COVID-19: Tips to find at-home tests
Starting January 19, Americans will be able to have at-home COVID-19 tests shipped to their homes, for free.
Staff Video, USA TODAY
If you’re taking an at-home COVID-19 test and want to be confident you’re clear of the virus, you’ll need not just one or two but three tests with negative results over five days before it’s likely safe to hug grandma.
That’s the new recommendation issued Thursday by the Food and Drug Administration. It follows a new study that concludes using three home COVID tests with 48 hours between tests for those without symptoms delivers a higher degree of accuracy than two tests over three days.
The recommendation for a third test is directed at those who fear they may have been exposed to the virus or want to leave no doubt about their negative status.
Even with that stipulation, Thursday’s recommendation signals a significant shift in a system where home tests are mostly sold and distributed in two-test kits.
Home antigen tests are quick and inexpensive but less sensitive than polymerase chain reaction or PCR tests, which are usually performed in a lab. While the FDA has cleared more than two dozen home antigen tests that detect proteins from the COVID-19 virus, it says the home tests are less accurate, especially in detecting a case early in an infection or in people who don’t have symptoms.
That means people who have no symptoms and take a home test immediately after being exposed to the virus could get a false negative result. That’s why the FDA had been recommending repeat testing, usually over 48 hours.
The new study, led by University of Massachusetts researchers, said the two-test kits typically sold at pharmacies or grocers are still highly accurate for people with symptoms. Study participants with symptoms who used home tests twice over 48 hours accurately detected COVID in 93% of cases in which the virus was found using more sensitive labs tests.
Yet among people who weren’t showing symptoms, the accuracy fell to 63% for those who took two tests over 48 hours. Taking a third test two days after the second improved the accuracy to 79%.
The study drew more than 5,000 participants from a larger federal study funded by the National Institutes of Health. Participants tested themselves every 48 hours for 15 days using home tests. They also collected samples that were sent to a lab for comparative PCR testing.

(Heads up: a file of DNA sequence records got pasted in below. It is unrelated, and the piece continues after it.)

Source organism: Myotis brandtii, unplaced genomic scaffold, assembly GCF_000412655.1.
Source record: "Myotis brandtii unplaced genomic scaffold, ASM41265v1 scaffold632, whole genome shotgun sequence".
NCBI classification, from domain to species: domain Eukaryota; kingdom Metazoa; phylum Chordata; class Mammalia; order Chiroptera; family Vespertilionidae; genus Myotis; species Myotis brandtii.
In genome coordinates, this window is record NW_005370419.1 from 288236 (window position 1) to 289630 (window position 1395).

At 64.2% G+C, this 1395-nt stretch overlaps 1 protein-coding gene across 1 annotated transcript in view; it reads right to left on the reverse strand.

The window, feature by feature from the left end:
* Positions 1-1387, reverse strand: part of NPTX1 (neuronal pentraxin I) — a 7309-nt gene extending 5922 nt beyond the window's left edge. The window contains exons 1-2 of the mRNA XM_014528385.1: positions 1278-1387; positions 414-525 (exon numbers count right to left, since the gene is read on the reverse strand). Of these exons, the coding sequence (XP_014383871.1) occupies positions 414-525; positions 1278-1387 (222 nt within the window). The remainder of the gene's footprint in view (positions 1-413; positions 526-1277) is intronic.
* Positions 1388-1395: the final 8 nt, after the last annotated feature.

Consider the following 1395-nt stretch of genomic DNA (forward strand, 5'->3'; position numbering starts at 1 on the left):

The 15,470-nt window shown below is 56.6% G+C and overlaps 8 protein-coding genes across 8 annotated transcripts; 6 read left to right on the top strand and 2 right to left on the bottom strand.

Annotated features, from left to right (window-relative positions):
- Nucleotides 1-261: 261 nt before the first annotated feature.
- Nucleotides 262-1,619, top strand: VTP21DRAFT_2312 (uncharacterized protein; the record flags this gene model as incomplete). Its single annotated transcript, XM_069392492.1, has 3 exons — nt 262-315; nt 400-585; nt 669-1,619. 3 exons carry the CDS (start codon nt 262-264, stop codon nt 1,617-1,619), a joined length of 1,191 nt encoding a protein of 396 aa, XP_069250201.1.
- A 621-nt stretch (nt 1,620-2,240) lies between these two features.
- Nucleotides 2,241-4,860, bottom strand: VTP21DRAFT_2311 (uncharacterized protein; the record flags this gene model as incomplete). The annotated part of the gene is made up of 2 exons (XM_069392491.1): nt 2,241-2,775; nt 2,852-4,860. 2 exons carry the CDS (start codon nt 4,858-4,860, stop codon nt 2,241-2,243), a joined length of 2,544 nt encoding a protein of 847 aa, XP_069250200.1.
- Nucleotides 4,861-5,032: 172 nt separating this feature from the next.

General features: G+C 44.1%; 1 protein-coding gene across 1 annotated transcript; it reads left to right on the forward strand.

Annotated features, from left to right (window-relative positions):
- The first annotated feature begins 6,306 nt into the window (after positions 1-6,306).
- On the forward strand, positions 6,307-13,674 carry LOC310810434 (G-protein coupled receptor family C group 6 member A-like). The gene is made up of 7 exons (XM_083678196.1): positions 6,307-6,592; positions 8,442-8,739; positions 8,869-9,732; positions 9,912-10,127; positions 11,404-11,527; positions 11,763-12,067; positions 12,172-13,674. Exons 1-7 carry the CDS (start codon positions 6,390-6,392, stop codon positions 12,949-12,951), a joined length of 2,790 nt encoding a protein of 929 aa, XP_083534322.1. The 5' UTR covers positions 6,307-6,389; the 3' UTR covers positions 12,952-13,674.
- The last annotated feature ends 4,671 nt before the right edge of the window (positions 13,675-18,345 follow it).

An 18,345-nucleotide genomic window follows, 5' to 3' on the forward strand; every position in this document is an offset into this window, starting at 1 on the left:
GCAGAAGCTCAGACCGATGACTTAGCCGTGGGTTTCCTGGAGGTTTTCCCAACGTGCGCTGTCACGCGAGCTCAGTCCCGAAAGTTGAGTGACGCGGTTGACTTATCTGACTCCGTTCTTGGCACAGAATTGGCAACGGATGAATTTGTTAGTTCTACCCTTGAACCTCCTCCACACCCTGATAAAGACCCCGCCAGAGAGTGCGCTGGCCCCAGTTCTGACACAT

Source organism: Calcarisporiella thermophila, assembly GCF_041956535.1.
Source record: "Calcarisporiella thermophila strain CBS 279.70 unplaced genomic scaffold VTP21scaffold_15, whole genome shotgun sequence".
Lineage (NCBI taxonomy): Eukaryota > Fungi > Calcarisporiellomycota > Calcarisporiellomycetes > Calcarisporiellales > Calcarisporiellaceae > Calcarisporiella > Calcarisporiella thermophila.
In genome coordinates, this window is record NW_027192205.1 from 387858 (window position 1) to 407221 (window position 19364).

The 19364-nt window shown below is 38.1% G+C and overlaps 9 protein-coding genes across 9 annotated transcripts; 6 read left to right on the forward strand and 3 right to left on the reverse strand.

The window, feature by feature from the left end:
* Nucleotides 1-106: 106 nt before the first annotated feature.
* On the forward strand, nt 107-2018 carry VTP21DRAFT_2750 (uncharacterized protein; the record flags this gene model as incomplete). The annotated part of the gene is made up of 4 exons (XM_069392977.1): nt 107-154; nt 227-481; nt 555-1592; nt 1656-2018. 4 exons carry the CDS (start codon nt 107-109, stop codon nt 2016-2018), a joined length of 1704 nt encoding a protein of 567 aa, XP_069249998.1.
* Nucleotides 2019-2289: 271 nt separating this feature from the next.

Researchers said the higher sensitivity of using three tests over five days could catch more cases and inform infected people without symptoms to avoid contact with others, limiting spread.
“This was the type of data needed to instill confidence in antigen testing,” said Dr. Apurv Soni, a UMass Chan Medical School assistant professor of medicine and a principal investigator on the study.
The study shows antigen testing works for those with or without symptoms, Soni said, but the key is communicating the right message. People without symptoms should take three tests with 48 hours lapsed between each test to be more certain they don’t carry the virus.
Soni acknowledges it’s “not a trivial change” to recommend three tests for people without symptoms. “Companies would have to decide what makes sense from a product (packaging) perspective,” Soni said.
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The Biden administration has required private health insurers and Medicare to cover a monthly allotment of four boxes containing two tests apiece. The administration also has allowed Americans to order three rounds of home tests through the government-run website CovidTests.gov; the free test kits are delivered to a person’s home address by the U.S. Postal Service.
Private insurers and Medicare must pay the cost of testing through the duration of the public health emergency, which has been extended through at least mid-October.
Officials with QuidelOrtho, which markets the QuickVue home COVID test, said the study shows serial testing is effective.
“The UMass study adds important data that will be closely examined,” said Douglas Bryant, chairman and CEO of QuidelOrtho. “The key takeaway is that serial testing remains an effective tool for both symptomatic diagnosis and asymptomatic screening.”